Some of its driven by plan designs, some of its driven by geography and as the mix of business switches amongst those you tend to see higher utilization. So when you adjusted out for that I think we said the mix was worth about 1% or 2%. We’re still seeing utilization trends adjusting for that mix if you take that out, of 5% to 7%.

Josh Raskin – Barclays Capital

So it doesn’t sound like there’s any change in the fundamental trend or anything like that.

Rene Lerer

We don’t see that, again it’s the mix that shows a little bit higher total cost because of those cases having just greater percentage of the business.

Josh Raskin – Barclays Capital

On the process of giving guidance here, I guess two things that changed. One not giving the segments any more specifically and then second it sounds like you’ve actually included some potential contract wins in radiology and I think those are obviously both different then what we heard last year. What changed in your mind, what necessitated those changes?

Rene Lerer

We have as you remember in the past, have recorded new business revenue in our guidance. When we did this a year ago, we did have new business revenue for radiology. We then subsequently during the course of 2008 identified that it was unlikely that that revenue would materialize and we removed it.

So its actually quite common for us historically to include unsold business, blue sky revenue, whatever you want to call it, based on our pipeline and based on our adjusted probabilities. So this isn’t atypical for us.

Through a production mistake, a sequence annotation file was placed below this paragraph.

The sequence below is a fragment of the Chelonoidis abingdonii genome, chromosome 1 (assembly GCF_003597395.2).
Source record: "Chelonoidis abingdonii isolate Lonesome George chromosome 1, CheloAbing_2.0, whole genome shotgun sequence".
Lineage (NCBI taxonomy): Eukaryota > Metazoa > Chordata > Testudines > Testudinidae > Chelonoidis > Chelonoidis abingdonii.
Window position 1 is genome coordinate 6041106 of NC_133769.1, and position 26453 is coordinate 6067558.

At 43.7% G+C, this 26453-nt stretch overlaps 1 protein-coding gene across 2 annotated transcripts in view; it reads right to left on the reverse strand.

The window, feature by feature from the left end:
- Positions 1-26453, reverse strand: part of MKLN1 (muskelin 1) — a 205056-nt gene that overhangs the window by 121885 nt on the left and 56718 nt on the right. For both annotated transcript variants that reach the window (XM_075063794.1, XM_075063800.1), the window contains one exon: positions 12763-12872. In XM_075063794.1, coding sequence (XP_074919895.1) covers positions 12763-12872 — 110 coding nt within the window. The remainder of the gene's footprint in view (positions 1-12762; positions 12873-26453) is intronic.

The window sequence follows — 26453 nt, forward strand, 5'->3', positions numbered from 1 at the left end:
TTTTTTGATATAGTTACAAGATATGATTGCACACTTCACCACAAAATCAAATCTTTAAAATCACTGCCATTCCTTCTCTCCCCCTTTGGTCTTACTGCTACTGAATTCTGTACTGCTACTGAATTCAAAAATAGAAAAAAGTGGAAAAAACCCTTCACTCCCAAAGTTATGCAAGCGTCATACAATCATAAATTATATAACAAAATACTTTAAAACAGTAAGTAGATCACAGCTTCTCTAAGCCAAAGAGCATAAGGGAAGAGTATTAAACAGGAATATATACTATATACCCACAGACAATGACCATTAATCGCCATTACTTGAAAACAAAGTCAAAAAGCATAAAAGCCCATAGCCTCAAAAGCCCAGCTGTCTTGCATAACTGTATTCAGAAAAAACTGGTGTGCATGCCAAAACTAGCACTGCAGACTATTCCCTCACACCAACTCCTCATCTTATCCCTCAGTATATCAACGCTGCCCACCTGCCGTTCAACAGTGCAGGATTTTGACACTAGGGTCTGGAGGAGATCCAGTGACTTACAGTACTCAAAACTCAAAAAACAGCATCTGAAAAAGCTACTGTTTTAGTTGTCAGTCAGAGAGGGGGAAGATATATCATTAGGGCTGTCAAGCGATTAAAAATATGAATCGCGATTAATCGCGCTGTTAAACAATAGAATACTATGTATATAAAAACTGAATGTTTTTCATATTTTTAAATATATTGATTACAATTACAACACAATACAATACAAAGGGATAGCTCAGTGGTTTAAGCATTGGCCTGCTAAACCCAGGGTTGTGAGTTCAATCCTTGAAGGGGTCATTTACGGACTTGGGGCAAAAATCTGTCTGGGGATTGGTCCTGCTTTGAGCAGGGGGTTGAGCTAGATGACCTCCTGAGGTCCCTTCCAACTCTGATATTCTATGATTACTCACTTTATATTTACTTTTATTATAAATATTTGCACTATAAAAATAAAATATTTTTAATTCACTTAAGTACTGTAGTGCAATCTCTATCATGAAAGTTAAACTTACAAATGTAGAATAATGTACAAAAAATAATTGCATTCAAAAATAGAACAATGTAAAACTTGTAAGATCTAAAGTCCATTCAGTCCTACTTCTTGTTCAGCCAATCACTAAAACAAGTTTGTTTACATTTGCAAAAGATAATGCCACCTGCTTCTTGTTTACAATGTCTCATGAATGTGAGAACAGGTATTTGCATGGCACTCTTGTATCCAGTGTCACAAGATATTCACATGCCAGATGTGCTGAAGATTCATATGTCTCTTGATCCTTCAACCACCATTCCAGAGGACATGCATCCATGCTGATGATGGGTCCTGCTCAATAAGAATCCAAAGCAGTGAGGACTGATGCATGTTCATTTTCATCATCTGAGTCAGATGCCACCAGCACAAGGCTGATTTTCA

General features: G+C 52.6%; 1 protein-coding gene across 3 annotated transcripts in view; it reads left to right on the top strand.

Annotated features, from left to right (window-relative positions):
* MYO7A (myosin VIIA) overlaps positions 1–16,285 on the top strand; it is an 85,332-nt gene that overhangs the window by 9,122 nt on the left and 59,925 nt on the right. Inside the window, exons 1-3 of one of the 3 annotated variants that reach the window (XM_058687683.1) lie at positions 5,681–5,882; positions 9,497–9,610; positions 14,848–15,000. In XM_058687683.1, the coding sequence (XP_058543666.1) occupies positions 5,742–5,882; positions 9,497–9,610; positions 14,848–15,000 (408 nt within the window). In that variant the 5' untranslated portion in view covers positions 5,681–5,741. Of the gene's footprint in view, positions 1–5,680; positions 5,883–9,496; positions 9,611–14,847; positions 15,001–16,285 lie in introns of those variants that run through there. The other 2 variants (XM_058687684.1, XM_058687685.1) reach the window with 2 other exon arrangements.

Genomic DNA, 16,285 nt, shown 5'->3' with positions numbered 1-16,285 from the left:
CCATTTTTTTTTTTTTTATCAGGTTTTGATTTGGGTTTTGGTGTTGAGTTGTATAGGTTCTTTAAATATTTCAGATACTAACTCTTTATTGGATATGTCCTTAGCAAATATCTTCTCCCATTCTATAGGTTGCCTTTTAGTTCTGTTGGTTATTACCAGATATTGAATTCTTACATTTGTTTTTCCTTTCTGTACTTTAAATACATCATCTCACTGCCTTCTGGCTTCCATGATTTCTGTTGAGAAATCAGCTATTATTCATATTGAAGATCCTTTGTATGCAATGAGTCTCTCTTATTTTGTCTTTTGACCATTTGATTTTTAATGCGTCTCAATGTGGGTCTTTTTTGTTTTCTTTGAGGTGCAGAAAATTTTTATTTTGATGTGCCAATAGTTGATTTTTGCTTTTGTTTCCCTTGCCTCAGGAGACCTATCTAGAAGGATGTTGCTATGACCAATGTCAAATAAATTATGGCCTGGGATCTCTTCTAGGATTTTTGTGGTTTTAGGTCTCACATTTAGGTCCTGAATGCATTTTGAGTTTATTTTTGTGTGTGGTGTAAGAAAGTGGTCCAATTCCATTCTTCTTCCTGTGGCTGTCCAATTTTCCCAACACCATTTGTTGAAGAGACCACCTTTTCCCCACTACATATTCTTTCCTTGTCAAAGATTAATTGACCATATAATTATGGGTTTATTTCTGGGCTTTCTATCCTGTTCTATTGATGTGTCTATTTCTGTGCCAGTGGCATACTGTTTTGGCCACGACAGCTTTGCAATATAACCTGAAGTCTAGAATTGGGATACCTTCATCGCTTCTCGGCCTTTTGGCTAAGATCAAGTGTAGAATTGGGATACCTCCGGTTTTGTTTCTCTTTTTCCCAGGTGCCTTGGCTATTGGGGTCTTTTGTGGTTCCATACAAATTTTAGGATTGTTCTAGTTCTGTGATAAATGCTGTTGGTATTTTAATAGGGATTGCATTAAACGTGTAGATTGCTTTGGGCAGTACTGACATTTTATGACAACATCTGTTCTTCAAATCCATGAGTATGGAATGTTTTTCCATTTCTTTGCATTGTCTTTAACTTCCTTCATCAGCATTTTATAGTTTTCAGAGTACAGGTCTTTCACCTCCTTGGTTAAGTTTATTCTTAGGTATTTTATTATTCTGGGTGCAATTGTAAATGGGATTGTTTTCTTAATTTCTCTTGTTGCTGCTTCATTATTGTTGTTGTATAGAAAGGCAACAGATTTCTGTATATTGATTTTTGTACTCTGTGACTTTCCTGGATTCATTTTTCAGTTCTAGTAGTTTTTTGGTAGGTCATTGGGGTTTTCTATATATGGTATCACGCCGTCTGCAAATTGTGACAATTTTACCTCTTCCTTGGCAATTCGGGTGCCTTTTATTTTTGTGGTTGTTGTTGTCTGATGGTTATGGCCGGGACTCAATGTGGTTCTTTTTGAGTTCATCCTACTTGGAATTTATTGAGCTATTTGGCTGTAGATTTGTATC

Jonathan Rubin

On the segment guidance question, as I mentioned in my prepared remarks, as we’ve evaluated this given the nature and the diversity of our businesses and the period-to-period volatility of the individual segments, we really feel like its best for us to focus on the key drivers of the overall business results and not get caught up in the discussion and sort of maintenance over time of the segment specific guidance in which case we’d have to react often through the year relative to volatility.

So again we’ll continue to provide visibility to all the key drivers of the business results and financial outlook as we’ve done today, and we’ll also as noted continue to report actual results both on a consolidated and the segment specific basis.

Josh Raskin – Barclays Capital

So you’re going to give us, it sounds like you’ll give us at least qualitatively the updates versus prior expectations within the segments, maybe just not the exact dollar numbers.

Jonathan Rubin

Correct, we won’t be giving the formal guidance but we’ll be talking about certainly what’s happened of a material nature within each of the businesses.

Rene Lerer

Similar to what we just did.


Your next question comes from the line of Daryn Miller - Goldman Sachs

Daryn Miller - Goldman Sachs

I missed what the assumption you had built in as far as new radiology business.

Jonathan Rubin

We said approximately $60 million in revenue.

Daryn Miller - Goldman Sachs

And how do you think about that in terms of, I imagine some of those contracts are fairly large and even if you give them a small probability it creates a meaningful number.

Rene Lerer

We don’t, if something has a 10% probability we don’t adjust that. We’re only looking for things that we believe have significant enough probability to be real. When we have things that are low probability or early in the pipeline in the states, we don’t really mix that into what our budget would look like or what our guidance would look like for the year.

So this is based on those books of business where we think we have a reasonable probability of achieving them not low probability.